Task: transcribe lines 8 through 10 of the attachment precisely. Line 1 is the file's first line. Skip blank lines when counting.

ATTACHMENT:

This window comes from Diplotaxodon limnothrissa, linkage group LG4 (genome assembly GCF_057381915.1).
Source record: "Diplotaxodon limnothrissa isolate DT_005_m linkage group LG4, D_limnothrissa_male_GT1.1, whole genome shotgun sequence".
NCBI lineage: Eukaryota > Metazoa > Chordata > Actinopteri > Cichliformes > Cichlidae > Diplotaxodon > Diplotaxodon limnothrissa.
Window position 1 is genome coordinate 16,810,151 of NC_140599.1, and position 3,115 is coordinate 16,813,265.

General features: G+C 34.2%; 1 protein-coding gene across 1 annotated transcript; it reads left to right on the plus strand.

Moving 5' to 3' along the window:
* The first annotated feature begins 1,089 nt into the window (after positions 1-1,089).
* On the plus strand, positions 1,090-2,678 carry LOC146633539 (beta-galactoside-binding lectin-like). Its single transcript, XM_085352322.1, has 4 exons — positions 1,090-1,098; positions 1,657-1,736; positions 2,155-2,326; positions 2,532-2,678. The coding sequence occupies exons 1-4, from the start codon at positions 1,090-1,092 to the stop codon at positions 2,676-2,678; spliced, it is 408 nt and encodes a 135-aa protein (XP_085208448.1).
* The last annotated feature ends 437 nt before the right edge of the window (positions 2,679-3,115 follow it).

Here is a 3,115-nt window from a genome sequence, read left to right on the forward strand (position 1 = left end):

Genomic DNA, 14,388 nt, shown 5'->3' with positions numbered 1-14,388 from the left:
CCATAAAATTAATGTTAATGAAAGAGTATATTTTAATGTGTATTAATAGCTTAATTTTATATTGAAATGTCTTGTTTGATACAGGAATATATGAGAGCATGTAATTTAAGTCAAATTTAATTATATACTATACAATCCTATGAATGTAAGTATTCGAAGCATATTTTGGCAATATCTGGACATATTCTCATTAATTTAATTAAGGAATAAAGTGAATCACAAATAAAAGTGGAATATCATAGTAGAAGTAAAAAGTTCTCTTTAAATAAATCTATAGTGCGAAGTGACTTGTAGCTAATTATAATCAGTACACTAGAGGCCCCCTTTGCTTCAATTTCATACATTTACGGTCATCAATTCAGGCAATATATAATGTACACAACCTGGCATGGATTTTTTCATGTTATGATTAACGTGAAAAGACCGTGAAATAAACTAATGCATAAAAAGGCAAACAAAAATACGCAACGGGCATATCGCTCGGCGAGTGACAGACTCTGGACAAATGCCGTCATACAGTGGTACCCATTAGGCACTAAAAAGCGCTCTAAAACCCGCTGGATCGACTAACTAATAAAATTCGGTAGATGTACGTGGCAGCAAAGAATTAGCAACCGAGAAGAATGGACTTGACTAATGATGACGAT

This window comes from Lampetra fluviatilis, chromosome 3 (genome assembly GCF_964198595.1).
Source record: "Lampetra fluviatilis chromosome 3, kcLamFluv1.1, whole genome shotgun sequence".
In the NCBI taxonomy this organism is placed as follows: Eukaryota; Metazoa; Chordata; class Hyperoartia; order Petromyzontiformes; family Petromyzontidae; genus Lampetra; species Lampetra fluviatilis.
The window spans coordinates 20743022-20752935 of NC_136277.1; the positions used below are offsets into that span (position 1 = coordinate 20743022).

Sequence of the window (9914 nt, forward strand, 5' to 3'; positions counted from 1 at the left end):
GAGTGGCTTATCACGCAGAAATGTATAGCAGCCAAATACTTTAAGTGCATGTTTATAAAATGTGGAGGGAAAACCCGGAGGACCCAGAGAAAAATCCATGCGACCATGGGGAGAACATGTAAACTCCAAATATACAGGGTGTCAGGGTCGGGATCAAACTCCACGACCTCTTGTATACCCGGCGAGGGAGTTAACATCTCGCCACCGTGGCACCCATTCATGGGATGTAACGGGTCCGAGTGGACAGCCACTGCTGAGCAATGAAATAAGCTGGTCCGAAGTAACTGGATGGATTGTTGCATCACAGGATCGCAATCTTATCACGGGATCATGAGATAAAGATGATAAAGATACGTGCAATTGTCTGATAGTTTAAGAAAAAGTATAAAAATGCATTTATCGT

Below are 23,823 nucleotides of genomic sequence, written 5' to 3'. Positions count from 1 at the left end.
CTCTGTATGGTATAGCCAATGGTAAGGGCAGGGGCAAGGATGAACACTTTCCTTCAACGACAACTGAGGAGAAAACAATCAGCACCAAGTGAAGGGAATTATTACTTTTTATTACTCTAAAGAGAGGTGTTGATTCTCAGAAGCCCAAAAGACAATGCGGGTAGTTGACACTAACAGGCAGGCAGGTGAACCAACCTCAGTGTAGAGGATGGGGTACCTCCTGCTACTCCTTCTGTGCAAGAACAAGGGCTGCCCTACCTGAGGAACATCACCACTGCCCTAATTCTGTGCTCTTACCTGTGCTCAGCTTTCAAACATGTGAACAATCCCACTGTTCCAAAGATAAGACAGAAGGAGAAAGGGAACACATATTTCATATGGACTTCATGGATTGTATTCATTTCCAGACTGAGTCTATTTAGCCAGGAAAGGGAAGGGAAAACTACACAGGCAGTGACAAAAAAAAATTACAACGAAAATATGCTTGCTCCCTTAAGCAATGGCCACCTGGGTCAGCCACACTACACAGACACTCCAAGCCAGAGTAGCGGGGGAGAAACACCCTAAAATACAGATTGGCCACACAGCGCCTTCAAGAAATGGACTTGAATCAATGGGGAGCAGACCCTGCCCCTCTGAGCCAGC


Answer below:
* On the plus strand, positions 1,090-2,678 carry LOC146633539 (beta-galactoside-binding lectin-like). Its single transcript, XM_085352322.1, has 4 exons — positions 1,090-1,098; positions 1,657-1,736; positions 2,155-2,326; positions 2,532-2,678. The coding sequence occupies exons 1-4, from the start codon at positions 1,090-1,092 to the stop codon at positions 2,676-2,678; spliced, it is 408 nt and encodes a 135-aa protein (XP_085208448.1).
* The last annotated feature ends 437 nt before the right edge of the window (positions 2,679-3,115 follow it).

Here is a 3,115-nt window from a genome sequence, read left to right on the forward strand (position 1 = left end):